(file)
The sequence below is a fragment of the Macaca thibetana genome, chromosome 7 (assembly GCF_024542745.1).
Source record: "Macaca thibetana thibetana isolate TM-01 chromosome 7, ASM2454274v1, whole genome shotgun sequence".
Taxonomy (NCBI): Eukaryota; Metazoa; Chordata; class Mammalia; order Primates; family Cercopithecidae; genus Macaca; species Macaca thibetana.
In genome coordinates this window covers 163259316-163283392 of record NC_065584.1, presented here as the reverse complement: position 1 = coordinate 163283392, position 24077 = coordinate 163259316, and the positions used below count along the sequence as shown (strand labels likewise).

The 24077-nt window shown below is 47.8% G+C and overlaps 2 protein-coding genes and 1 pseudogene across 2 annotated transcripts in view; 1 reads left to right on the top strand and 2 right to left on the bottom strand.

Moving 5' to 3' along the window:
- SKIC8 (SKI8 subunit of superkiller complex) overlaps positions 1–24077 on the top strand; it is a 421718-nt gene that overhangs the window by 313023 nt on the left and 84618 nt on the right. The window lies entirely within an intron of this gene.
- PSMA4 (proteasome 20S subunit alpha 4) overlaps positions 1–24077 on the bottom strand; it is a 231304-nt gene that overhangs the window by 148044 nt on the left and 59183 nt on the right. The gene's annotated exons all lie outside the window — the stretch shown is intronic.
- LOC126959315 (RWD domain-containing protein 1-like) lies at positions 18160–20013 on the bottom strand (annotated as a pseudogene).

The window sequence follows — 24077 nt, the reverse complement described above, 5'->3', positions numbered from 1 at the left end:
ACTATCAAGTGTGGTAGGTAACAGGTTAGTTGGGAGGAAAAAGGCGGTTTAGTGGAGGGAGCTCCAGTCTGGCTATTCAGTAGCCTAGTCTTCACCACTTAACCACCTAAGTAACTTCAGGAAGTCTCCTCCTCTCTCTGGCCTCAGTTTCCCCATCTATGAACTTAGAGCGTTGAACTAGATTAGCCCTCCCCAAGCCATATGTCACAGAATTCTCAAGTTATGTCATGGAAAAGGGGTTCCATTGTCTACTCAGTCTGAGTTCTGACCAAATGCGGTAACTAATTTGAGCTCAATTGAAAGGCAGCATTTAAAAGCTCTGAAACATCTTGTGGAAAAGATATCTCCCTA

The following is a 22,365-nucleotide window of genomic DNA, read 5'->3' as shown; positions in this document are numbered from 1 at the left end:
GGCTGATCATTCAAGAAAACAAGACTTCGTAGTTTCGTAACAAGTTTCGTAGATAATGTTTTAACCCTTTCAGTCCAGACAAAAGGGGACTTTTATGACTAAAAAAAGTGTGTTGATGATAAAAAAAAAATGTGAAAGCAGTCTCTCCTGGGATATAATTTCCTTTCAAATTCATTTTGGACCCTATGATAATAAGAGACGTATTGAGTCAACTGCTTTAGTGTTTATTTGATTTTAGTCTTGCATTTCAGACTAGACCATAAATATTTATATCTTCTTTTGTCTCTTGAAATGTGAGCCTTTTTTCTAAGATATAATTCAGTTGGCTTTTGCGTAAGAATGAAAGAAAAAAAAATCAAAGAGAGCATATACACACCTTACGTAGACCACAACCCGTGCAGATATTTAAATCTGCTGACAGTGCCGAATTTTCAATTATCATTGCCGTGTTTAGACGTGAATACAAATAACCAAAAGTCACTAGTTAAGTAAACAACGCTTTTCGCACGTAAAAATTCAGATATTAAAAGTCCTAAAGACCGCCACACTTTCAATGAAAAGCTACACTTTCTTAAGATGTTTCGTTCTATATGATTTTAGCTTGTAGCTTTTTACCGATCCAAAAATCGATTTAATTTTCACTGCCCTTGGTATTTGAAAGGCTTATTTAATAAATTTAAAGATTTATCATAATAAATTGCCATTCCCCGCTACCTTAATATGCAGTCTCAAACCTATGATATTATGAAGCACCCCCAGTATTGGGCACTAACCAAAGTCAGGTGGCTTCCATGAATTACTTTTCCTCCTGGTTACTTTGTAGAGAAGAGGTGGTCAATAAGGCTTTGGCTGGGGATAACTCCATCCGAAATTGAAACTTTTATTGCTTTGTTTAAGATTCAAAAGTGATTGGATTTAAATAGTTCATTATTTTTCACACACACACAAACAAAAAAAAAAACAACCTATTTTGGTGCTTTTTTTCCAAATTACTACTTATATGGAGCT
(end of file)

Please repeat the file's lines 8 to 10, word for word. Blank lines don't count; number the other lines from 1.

- PSMA4 (proteasome 20S subunit alpha 4) overlaps positions 1–24077 on the bottom strand; it is a 231304-nt gene that overhangs the window by 148044 nt on the left and 59183 nt on the right. The gene's annotated exons all lie outside the window — the stretch shown is intronic.
- LOC126959315 (RWD domain-containing protein 1-like) lies at positions 18160–20013 on the bottom strand (annotated as a pseudogene).

The window sequence follows — 24077 nt, the reverse complement described above, 5'->3', positions numbered from 1 at the left end: